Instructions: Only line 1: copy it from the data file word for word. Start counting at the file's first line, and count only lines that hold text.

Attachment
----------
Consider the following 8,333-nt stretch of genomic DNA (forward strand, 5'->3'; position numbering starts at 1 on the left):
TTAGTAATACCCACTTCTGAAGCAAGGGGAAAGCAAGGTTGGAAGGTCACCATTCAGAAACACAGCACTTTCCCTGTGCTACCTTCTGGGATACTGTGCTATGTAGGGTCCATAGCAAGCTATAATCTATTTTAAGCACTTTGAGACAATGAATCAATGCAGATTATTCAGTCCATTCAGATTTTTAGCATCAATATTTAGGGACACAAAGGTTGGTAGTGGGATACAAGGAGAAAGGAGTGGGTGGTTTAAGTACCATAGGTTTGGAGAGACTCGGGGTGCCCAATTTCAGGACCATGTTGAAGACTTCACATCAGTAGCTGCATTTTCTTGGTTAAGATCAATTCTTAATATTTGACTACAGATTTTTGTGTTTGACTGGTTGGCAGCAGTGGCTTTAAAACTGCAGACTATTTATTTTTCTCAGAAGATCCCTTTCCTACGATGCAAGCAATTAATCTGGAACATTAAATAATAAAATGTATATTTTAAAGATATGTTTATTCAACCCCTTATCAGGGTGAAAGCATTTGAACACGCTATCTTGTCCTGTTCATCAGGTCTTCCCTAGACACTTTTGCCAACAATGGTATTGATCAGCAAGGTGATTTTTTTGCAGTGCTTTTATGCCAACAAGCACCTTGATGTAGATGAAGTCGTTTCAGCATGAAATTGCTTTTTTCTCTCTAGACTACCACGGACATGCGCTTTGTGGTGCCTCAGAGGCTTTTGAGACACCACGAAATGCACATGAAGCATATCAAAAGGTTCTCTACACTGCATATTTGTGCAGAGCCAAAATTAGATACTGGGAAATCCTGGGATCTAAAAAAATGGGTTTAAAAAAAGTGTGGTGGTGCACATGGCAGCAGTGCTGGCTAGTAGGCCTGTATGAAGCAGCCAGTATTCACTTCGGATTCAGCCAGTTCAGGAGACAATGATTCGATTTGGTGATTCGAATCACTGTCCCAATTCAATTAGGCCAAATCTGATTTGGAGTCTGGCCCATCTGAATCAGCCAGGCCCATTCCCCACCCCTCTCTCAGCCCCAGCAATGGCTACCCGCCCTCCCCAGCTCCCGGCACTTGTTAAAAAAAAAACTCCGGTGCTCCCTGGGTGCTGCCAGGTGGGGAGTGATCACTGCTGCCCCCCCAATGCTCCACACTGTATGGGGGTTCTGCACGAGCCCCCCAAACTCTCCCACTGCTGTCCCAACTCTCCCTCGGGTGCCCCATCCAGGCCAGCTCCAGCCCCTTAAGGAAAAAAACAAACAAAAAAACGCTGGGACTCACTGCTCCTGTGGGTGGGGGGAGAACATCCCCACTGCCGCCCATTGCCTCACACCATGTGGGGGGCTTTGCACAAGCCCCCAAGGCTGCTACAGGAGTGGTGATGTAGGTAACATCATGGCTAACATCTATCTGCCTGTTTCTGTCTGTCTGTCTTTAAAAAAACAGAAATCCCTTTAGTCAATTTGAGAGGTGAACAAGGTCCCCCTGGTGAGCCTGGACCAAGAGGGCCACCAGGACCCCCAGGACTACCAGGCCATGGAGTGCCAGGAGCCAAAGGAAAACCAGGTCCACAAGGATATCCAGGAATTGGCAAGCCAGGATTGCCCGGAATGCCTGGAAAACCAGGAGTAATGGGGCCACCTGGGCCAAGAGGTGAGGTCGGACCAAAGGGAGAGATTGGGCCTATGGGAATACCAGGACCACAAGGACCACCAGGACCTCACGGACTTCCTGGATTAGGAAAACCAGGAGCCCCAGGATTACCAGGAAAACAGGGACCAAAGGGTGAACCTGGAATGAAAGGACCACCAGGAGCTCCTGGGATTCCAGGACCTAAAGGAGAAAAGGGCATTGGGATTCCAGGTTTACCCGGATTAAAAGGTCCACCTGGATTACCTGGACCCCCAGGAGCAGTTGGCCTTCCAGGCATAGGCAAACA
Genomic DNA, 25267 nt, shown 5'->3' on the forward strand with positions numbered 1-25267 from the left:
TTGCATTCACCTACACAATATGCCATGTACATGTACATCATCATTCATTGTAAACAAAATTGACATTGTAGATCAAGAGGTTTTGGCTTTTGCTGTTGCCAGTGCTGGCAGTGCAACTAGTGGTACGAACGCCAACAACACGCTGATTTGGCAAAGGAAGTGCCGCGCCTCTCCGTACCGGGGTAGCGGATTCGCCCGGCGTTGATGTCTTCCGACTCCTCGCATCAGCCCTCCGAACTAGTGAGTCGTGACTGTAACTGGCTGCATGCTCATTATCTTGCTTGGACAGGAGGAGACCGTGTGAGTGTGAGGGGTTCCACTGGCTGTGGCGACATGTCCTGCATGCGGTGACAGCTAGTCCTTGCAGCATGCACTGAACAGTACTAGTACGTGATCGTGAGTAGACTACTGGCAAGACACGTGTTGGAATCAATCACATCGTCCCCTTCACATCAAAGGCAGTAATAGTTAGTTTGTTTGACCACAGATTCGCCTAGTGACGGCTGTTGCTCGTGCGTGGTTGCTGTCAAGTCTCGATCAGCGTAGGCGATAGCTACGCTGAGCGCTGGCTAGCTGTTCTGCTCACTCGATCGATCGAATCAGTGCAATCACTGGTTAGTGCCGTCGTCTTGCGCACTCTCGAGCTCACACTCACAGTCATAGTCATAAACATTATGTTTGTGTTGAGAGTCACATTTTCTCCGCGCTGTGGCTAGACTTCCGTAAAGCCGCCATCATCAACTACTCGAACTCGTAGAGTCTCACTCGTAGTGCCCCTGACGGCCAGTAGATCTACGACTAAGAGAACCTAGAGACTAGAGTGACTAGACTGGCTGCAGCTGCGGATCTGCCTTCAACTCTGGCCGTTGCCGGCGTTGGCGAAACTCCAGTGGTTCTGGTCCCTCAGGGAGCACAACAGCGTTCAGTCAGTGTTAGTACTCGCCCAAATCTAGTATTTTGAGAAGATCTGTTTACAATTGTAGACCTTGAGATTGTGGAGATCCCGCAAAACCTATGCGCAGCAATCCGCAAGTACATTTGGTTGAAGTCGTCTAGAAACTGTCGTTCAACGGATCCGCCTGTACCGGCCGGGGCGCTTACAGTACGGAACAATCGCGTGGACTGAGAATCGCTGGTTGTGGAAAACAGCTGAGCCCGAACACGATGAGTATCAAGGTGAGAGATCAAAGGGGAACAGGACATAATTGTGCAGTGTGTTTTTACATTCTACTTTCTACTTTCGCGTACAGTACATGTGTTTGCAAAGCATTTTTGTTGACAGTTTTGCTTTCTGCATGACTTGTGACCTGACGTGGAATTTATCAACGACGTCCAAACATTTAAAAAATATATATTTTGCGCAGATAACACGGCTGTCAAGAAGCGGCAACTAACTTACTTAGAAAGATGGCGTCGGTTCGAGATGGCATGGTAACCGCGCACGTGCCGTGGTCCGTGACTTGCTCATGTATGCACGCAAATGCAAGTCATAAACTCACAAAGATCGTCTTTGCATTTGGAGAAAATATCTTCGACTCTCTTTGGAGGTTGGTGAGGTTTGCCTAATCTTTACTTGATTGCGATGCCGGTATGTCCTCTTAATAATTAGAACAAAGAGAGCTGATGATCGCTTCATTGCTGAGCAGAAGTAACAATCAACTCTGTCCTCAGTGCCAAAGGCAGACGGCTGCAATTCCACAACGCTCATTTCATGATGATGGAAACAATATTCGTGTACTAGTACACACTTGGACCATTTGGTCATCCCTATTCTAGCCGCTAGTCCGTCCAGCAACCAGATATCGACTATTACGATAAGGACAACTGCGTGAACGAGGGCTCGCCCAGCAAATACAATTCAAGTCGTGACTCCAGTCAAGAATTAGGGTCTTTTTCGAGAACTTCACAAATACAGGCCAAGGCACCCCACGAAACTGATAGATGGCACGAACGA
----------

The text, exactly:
Consider the following 8,333-nt stretch of genomic DNA (forward strand, 5'->3'; position numbering starts at 1 on the left):